Wednesday, 2nd January 2013
In General Japan News,
Teachers admit mental health problems causing inability to work
Mental illness is the reason stated by more than 5,000 teachers for taking sick leave in 2011, suggesting that stress in the classroom is a significant issue for those working in the profession.
That is according to a report commissioned by the Ministry of Education, Sports, Culture and Technology, which highlighted the plight of some 5,200 public school teachers who said they had suffered from the condition during 2011.
Of those questioned, some 62 per cent cited depression or other problems relating to their mental health as the reason behind their absence.
The issue is on the rise, as the report found that the number of teachers reporting problems with their mental health was more than double the amount who mentioned it a decade ago.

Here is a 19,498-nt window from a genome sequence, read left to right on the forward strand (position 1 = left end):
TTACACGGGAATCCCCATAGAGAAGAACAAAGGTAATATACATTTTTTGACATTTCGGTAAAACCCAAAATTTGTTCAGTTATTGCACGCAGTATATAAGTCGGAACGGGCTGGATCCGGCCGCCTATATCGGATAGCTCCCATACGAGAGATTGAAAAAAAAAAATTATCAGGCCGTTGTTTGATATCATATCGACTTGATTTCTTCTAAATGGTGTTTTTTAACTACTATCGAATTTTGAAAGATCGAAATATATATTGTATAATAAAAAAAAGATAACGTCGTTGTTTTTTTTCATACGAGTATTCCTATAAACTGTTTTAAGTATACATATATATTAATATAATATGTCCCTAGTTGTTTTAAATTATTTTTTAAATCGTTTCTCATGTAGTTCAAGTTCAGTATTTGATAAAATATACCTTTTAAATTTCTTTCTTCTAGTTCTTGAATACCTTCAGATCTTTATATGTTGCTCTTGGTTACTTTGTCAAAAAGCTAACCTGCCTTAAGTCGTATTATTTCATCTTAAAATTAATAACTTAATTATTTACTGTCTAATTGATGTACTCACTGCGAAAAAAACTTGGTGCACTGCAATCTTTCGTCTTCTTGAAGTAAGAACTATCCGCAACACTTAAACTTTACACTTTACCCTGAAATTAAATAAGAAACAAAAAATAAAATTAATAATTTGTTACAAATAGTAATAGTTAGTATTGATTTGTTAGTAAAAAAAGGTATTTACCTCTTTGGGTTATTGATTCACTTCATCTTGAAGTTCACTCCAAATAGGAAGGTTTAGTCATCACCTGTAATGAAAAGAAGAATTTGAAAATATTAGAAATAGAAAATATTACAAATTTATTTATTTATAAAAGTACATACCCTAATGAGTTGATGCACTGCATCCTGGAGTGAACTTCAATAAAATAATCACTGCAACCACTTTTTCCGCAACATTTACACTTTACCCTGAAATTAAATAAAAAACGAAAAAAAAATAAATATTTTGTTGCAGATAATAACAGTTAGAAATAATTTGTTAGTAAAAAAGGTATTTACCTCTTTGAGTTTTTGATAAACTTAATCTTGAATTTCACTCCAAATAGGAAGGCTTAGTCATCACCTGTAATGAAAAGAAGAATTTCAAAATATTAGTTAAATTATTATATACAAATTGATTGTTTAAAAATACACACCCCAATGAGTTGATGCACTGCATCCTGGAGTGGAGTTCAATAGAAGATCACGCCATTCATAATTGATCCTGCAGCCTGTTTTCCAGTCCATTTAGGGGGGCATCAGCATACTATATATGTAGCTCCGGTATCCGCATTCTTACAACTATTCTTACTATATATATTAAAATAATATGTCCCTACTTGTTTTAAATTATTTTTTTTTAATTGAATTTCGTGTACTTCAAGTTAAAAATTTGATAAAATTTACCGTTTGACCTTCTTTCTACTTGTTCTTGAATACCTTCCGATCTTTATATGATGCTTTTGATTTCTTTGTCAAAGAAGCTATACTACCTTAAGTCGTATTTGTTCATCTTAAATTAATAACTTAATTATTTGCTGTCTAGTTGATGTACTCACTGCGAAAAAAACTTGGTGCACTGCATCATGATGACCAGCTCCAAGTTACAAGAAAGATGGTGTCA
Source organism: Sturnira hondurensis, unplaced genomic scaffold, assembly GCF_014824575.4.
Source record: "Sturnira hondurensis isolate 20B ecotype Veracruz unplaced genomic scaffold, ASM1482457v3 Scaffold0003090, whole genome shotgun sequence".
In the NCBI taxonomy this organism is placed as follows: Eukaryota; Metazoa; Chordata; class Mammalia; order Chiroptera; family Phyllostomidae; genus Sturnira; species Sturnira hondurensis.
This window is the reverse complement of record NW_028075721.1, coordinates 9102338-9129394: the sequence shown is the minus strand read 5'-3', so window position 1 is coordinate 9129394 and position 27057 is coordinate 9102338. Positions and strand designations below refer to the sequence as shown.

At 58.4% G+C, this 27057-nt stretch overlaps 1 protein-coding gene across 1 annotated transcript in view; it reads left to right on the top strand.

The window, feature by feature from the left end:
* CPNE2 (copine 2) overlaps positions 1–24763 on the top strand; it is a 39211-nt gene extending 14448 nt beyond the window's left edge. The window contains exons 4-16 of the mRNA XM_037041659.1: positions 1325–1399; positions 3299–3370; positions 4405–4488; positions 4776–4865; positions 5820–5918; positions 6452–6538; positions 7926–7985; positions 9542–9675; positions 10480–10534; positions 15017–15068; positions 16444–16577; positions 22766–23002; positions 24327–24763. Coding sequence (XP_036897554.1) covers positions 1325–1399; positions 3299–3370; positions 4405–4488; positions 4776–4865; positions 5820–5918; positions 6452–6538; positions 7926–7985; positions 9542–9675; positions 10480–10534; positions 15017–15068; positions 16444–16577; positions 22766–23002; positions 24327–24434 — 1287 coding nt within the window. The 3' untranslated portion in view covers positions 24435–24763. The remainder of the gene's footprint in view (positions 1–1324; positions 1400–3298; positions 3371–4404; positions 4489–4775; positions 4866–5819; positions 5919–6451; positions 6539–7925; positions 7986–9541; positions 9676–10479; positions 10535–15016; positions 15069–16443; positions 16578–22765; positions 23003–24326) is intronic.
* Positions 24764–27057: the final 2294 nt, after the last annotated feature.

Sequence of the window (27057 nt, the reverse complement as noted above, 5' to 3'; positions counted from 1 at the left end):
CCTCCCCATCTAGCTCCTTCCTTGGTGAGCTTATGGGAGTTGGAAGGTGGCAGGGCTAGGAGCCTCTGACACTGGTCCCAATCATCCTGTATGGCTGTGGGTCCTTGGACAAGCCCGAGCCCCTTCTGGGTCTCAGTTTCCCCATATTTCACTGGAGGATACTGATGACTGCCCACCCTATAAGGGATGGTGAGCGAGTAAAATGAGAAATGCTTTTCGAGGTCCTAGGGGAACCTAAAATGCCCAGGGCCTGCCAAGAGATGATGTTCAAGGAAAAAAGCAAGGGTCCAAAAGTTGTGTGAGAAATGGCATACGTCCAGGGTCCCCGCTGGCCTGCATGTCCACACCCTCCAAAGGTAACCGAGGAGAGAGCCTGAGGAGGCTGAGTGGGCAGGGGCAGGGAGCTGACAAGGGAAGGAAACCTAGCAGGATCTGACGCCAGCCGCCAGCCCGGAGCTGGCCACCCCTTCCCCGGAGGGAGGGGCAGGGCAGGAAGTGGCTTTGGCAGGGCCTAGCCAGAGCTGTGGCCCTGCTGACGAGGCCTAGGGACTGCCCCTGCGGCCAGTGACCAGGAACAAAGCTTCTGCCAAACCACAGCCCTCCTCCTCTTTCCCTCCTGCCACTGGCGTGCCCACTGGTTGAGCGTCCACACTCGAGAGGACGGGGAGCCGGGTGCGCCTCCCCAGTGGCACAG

Teachers cited heavy work schedules and time pressures as reasons for stress which in some cases had led to serious mental health problems.
Action is needed to stop the problem, or at least curb it, the ministry has suggested.
It stated that teachers' workload would be reviewed as a result of the survey. The ministry also suggested that consultation systems should be put in place to help staff who needs to talk to others in the profession about any possible issues.
Anyone who has left or been absent from teaching due to stress should also be given the option of entering a rehabilitation programme, the ministry suggested.
In July 2011, the ministry reported that close to 50 per cent of public school teachers in Japan left the teaching profession altogether as a result of mental health problems.
The report revealed that some 1,893 teachers at public schools across Japan left because of health problems, and of those, some 940 admitted that mental illness was the reason for their leaving.
Written by Mark Smith
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